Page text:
Last season was not stellar for Kern County, Calif., cotton producer Chris Vandborg and his fellow San Joaquin Valley producers.
Average upland yields were off about 175 pounds statewide from the year before, and Pima was down about 100 pounds.
For Vandborg, his average last season was 2.4 bales from 800 acres. For two seasons prior to 2003, he ginned three-bale crops. The difference was a late start under cool wet conditions and excessive summer heat last year.
The Arvin-Lamont area producer in the far southern end of the San Joaquin Valley looks for a rebound this year. Prices are improving and the snow covered Sierra Nevada to the east of his 1,200 acres means that the water supply outlook early is good. Combine the two and Vandborg and his fellow producers are optimistic.
“We can do OK economically with three-bale crops,” said the diversified farmer who also produces potatoes, carrots, onions, alfalfa and wine grapes. He grew 800 acres of Phytogen 72 last season and plans to plant about the same this year. Most forecasters, however, are looking for about 10 percent increase in valley upland acreage.
“Cotton has been good for us. We can make money with good yields, and I like the rotation cotton gives us. We get our best potatoes behind cotton,” he explained. It cleans up the ground of unwanted pathogens for potato production. Onions also follow cotton.
However, it is getting tougher to profit from cotton, not necessarily all from increasing production costs. It is the regulatory costs that are hurting cotton farmers and businessmen alike.
“California workers' comp costs are killing us,” Vandborg repeats a familiar refrain.
Hopefully, California's new governor can make a difference there. In the meantime, Vandborg has made a major change in how he markets his cotton in hopes of gaining added income to offset rising costs.
He has joined the San Joaquin Valley Quality Cotton Growers Association and now markets his cotton through the association's exclusive marketing agent, Weil Brothers.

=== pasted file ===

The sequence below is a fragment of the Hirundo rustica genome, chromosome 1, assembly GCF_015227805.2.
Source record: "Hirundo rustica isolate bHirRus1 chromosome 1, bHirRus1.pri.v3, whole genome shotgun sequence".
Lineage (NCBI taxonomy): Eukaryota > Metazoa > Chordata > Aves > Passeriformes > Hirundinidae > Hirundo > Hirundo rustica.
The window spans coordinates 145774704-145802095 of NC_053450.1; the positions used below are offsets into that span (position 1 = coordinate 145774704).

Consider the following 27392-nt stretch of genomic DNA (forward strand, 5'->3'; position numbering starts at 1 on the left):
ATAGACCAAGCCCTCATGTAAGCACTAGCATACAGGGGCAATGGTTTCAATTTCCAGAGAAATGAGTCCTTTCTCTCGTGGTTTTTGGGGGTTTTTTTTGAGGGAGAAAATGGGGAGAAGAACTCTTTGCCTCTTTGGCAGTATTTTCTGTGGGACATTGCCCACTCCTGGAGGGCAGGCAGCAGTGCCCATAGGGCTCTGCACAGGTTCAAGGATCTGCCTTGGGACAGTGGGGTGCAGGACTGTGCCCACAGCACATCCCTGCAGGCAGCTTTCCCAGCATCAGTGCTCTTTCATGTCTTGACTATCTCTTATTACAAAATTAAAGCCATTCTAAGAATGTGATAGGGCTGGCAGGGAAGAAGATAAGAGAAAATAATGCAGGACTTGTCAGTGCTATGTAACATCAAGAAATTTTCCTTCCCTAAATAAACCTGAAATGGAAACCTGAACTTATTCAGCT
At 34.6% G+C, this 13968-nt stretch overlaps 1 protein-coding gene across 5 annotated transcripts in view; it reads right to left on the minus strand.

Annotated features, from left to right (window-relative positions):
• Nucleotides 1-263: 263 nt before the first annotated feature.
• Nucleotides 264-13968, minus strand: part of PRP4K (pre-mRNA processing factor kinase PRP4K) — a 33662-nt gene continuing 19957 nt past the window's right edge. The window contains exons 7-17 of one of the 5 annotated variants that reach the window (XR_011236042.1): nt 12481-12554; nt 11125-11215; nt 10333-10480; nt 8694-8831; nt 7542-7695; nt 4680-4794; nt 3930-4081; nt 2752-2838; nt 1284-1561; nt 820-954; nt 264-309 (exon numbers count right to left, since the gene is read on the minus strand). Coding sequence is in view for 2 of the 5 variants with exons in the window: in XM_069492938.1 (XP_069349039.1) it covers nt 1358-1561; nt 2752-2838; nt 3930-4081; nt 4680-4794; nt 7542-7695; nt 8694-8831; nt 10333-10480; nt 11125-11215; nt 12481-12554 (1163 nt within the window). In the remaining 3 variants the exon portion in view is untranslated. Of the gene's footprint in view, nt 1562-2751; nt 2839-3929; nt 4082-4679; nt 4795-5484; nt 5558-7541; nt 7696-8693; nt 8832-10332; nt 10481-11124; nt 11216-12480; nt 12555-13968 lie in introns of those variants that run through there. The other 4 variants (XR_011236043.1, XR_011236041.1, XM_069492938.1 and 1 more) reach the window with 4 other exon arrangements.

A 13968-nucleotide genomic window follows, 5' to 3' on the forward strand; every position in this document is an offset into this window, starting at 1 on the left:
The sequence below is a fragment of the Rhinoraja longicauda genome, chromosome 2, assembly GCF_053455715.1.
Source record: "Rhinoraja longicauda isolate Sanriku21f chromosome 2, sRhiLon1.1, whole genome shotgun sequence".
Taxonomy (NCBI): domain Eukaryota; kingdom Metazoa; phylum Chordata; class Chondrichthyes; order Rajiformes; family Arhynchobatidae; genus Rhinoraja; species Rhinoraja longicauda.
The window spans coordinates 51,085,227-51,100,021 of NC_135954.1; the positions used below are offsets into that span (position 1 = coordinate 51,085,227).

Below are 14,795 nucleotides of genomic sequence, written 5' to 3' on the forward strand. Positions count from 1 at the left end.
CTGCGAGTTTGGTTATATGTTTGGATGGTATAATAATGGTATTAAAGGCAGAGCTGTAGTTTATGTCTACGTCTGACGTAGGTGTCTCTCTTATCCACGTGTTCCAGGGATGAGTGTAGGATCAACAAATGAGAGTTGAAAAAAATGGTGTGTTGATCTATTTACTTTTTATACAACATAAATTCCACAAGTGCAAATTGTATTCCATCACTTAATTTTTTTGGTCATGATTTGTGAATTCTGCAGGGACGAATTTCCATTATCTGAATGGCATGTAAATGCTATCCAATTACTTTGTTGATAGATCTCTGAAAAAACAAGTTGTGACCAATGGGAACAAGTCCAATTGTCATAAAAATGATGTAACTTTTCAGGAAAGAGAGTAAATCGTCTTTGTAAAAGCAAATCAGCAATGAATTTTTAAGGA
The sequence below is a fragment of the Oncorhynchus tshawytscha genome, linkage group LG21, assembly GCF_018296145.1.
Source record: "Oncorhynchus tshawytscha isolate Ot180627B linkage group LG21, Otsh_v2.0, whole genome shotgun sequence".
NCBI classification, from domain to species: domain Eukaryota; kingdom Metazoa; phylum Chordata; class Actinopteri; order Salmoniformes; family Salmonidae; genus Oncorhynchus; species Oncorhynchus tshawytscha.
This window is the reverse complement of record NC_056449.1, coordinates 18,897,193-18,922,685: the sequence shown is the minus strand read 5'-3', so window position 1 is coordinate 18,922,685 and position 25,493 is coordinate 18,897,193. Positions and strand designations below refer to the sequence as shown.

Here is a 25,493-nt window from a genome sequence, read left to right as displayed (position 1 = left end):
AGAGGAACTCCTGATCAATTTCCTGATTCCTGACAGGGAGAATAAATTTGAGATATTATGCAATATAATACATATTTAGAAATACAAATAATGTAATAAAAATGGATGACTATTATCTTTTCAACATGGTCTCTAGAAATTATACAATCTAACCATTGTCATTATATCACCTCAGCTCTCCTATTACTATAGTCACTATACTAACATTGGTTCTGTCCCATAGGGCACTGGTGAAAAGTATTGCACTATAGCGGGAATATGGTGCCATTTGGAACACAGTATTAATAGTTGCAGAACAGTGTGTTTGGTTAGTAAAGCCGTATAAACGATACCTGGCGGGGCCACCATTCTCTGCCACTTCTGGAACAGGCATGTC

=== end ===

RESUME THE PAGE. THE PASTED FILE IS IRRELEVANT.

California SJV Acala has a world reputation for premium quality fiber properties, but that reputation has been sullied a bit of late by a sticky cotton stigma that exploded three seasons back. Industry leaders viewed it as a huge threat to the valley's reputation and it launched an all-out campaign to get growers to take care of the problem by scouting and controlling silverleaf whiteflies. It was very successful.
Vandborg has been taking care of whiteflies long before the big campaign was launched. Southern Kern County was the first area of the valley to experience serious infestations in the early 1990s of the silverleaf whitefly, the primary culprit in sticky cotton.
Vandborg has “worked hard” to produce clean cotton from the onset of high whitefly numbers. However, he does not believe he has been rewarded until now for his efforts.
“Whitefly is a pest that often comes in late. Just before defoliation and it is tough to spray then,” said Vandborg. If a producer has battled lygus and mites all season and then has to unravel the budget at the end of the season for another insect spray, it is a tough call. However, Vandborg has never hesitated if it meant the difference between clean and sticky cotton.
“Sticky cotton can gum up the works in a textile mill so badly that they have to cut cotton off the spools. We have also had problems at the gin ginning sticky cotton,” said Vandborg, who wants no part of those problems with his cotton.
The San Joaquin Valley Quality Cotton Growers Association was created initially to assure mills that they would get only Acala cotton from the association after the valley was opened up to all varieties. That guarantee was expanded to offer a non-sticky cotton guarantee.
Vandborg became a member this year to hopefully gain a financial incentive for his efforts to deliver clean cotton to the textile mill.
The association backs that guarantee by requiring growers to sign an agreement that they will:
Use strict management practices designed to prevent foreign contamination in cotton.
Prevent stickiness with regular field-by-field monitoring by licensed pest control advisers using University of California thresholds to treat for insects that cause stickiness.
Submit their production records to the association offices for documentation, an essential step in verifying that quality assurance practices are being strictly followed.
Only cottons from those fields that have been protected from contamination from whitefly and aphid will earn the trademarked “SJV Quality Cotton” brand.
Vandborg likes the idea of a third-party substantiation of what he does to protect his cotton.